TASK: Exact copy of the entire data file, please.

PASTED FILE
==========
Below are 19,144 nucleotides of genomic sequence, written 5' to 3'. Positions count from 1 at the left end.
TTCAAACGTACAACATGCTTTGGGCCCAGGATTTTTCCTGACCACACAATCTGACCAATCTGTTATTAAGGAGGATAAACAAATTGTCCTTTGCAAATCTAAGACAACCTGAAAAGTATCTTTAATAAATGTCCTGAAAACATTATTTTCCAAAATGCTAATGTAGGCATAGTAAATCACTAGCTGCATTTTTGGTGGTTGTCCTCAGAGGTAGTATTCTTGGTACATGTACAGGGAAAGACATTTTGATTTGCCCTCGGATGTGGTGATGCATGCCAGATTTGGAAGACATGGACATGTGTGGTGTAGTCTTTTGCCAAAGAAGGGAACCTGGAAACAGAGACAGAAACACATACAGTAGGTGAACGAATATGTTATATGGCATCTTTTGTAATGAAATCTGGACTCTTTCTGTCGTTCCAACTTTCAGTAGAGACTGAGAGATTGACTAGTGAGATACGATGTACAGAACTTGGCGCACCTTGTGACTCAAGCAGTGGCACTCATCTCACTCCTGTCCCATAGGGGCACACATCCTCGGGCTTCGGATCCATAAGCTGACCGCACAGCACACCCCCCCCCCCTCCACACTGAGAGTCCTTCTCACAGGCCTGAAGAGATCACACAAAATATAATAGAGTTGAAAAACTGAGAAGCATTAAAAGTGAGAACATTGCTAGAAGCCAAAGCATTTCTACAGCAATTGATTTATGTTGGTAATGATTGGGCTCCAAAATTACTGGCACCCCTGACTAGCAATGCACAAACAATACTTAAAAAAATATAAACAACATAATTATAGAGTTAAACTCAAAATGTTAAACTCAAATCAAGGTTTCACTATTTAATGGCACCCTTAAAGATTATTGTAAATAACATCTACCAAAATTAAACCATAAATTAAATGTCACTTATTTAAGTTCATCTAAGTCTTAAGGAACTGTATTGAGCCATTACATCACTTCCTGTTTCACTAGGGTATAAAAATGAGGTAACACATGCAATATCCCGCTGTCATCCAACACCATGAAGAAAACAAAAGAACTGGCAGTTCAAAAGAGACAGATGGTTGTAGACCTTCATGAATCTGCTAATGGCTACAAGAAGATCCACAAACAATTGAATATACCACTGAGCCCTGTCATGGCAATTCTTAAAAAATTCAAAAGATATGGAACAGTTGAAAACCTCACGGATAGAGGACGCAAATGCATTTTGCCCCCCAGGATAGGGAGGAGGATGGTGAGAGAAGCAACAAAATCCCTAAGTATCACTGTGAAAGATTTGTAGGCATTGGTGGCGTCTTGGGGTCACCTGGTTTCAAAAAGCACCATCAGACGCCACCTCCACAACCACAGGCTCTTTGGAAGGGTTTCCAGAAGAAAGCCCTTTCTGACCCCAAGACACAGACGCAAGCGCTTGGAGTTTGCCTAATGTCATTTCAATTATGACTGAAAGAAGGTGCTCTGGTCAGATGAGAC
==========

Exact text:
Below are 19,144 nucleotides of genomic sequence, written 5' to 3'. Positions count from 1 at the left end.
TTCAAACGTACAACATGCTTTGGGCCCAGGATTTTTCCTGACCACACAATCTGACCAATCTGTTATTAAGGAGGATAAACAAATTGTCCTTTGCAAATCTAAGACAACCTGAAAAGTATCTTTAATAAATGTCCTGAAAACATTATTTTCCAAAATGCTAATGTAGGCATAGTAAATCACTAGCTGCATTTTTGGTGGTTGTCCTCAGAGGTAGTATTCTTGGTACATGTACAGGGAAAGACATTTTGATTTGCCCTCGGATGTGGTGATGCATGCCAGATTTGGAAGACATGGACATGTGTGGTGTAGTCTTTTGCCAAAGAAGGGAACCTGGAAACAGAGACAGAAACACATACAGTAGGTGAACGAATATGTTATATGGCATCTTTTGTAATGAAATCTGGACTCTTTCTGTCGTTCCAACTTTCAGTAGAGACTGAGAGATTGACTAGTGAGATACGATGTACAGAACTTGGCGCACCTTGTGACTCAAGCAGTGGCACTCATCTCACTCCTGTCCCATAGGGGCACACATCCTCGGGCTTCGGATCCATAAGCTGACCGCACAGCACACCCCCCCCCCCTCCACACTGAGAGTCCTTCTCACAGGCCTGAAGAGATCACACAAAATATAATAGAGTTGAAAAACTGAGAAGCATTAAAAGTGAGAACATTGCTAGAAGCCAAAGCATTTCTACAGCAATTGATTTATGTTGGTAATGATTGGGCTCCAAAATTACTGGCACCCCTGACTAGCAATGCACAAACAATACTTAAAAAAATATAAACAACATAATTATAGAGTTAAACTCAAAATGTTAAACTCAAATCAAGGTTTCACTATTTAATGGCACCCTTAAAGATTATTGTAAATAACATCTACCAAAATTAAACCATAAATTAAATGTCACTTATTTAAGTTCATCTAAGTCTTAAGGAACTGTATTGAGCCATTACATCACTTCCTGTTTCACTAGGGTATAAAAATGAGGTAACACATGCAATATCCCGCTGTCATCCAACACCATGAAGAAAACAAAAGAACTGGCAGTTCAAAAGAGACAGATGGTTGTAGACCTTCATGAATCTGCTAATGGCTACAAGAAGATCCACAAACAATTGAATATACCACTGAGCCCTGTCATGGCAATTCTTAAAAAATTCAAAAGATATGGAACAGTTGAAAACCTCACGGATAGAGGACGCAAATGCATTTTGCCCCCCAGGATAGGGAGGAGGATGGTGAGAGAAGCAACAAAATCCCTAAGTATCACTGTGAAAGATTTGTAGGCATTGGTGGCGTCTTGGGGTCACCTGGTTTCAAAAAGCACCATCAGACGCCACCTCCACAACCACAGGCTCTTTGGAAGGGTTTCCAGAAGAAAGCCCTTTCTGACCCCAAGACACAGACGCAAGCGCTTGGAGTTTGCCTAATGTCATTTCAATTATGACTGAAAGAAGGTGCTCTGGTCAGATGAGAC